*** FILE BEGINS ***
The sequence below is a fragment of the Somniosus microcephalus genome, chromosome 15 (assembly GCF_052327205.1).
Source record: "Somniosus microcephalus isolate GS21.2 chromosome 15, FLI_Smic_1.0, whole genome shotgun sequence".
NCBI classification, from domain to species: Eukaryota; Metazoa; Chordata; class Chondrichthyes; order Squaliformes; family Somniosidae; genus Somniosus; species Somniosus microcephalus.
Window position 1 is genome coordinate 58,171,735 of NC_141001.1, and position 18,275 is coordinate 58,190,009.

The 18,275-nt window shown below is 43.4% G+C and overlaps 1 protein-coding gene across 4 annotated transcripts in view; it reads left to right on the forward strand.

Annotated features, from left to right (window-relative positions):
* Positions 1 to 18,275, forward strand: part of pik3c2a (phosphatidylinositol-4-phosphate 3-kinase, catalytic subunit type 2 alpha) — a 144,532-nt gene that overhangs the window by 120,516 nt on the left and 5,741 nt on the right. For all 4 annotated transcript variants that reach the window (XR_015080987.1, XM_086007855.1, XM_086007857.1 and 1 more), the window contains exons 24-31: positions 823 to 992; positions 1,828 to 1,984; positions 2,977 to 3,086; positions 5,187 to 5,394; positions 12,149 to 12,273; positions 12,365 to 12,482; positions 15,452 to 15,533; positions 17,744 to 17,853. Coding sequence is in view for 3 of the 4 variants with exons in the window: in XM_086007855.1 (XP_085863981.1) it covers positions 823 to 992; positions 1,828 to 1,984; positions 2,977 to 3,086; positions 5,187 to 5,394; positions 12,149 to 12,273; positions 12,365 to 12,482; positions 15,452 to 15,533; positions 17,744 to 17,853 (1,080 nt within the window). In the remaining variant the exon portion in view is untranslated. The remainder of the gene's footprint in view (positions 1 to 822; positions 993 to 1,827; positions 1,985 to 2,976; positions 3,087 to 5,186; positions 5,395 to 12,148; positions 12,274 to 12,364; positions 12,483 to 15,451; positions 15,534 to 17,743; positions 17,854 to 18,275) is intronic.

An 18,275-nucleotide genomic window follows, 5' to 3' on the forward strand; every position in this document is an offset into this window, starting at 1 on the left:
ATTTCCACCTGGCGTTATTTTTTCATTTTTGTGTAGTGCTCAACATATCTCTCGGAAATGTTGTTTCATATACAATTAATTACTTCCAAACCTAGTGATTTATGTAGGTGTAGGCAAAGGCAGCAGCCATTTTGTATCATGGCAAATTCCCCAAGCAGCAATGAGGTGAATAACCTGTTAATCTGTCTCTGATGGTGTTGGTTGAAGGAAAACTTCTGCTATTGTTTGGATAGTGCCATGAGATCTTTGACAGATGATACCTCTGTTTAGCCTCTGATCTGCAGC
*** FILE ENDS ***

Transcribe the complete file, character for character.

The sequence below is a fragment of the Somniosus microcephalus genome, chromosome 15 (assembly GCF_052327205.1).
Source record: "Somniosus microcephalus isolate GS21.2 chromosome 15, FLI_Smic_1.0, whole genome shotgun sequence".
NCBI classification, from domain to species: Eukaryota; Metazoa; Chordata; class Chondrichthyes; order Squaliformes; family Somniosidae; genus Somniosus; species Somniosus microcephalus.
Window position 1 is genome coordinate 58,171,735 of NC_141001.1, and position 18,275 is coordinate 58,190,009.

The 18,275-nt window shown below is 43.4% G+C and overlaps 1 protein-coding gene across 4 annotated transcripts in view; it reads left to right on the forward strand.

Annotated features, from left to right (window-relative positions):
* Positions 1 to 18,275, forward strand: part of pik3c2a (phosphatidylinositol-4-phosphate 3-kinase, catalytic subunit type 2 alpha) — a 144,532-nt gene that overhangs the window by 120,516 nt on the left and 5,741 nt on the right. For all 4 annotated transcript variants that reach the window (XR_015080987.1, XM_086007855.1, XM_086007857.1 and 1 more), the window contains exons 24-31: positions 823 to 992; positions 1,828 to 1,984; positions 2,977 to 3,086; positions 5,187 to 5,394; positions 12,149 to 12,273; positions 12,365 to 12,482; positions 15,452 to 15,533; positions 17,744 to 17,853. Coding sequence is in view for 3 of the 4 variants with exons in the window: in XM_086007855.1 (XP_085863981.1) it covers positions 823 to 992; positions 1,828 to 1,984; positions 2,977 to 3,086; positions 5,187 to 5,394; positions 12,149 to 12,273; positions 12,365 to 12,482; positions 15,452 to 15,533; positions 17,744 to 17,853 (1,080 nt within the window). In the remaining variant the exon portion in view is untranslated. The remainder of the gene's footprint in view (positions 1 to 822; positions 993 to 1,827; positions 1,985 to 2,976; positions 3,087 to 5,186; positions 5,395 to 12,148; positions 12,274 to 12,364; positions 12,483 to 15,451; positions 15,534 to 17,743; positions 17,854 to 18,275) is intronic.

An 18,275-nucleotide genomic window follows, 5' to 3' on the forward strand; every position in this document is an offset into this window, starting at 1 on the left:
ATTTCCACCTGGCGTTATTTTTTCATTTTTGTGTAGTGCTCAACATATCTCTCGGAAATGTTGTTTCATATACAATTAATTACTTCCAAACCTAGTGATTTATGTAGGTGTAGGCAAAGGCAGCAGCCATTTTGTATCATGGCAAATTCCCCAAGCAGCAATGAGGTGAATAACCTGTTAATCTGTCTCTGATGGTGTTGGTTGAAGGAAAACTTCTGCTATTGTTTGGATAGTGCCATGAGATCTTTGACAGATGATACCTCTGTTTAGCCTCTGATCTGCAGC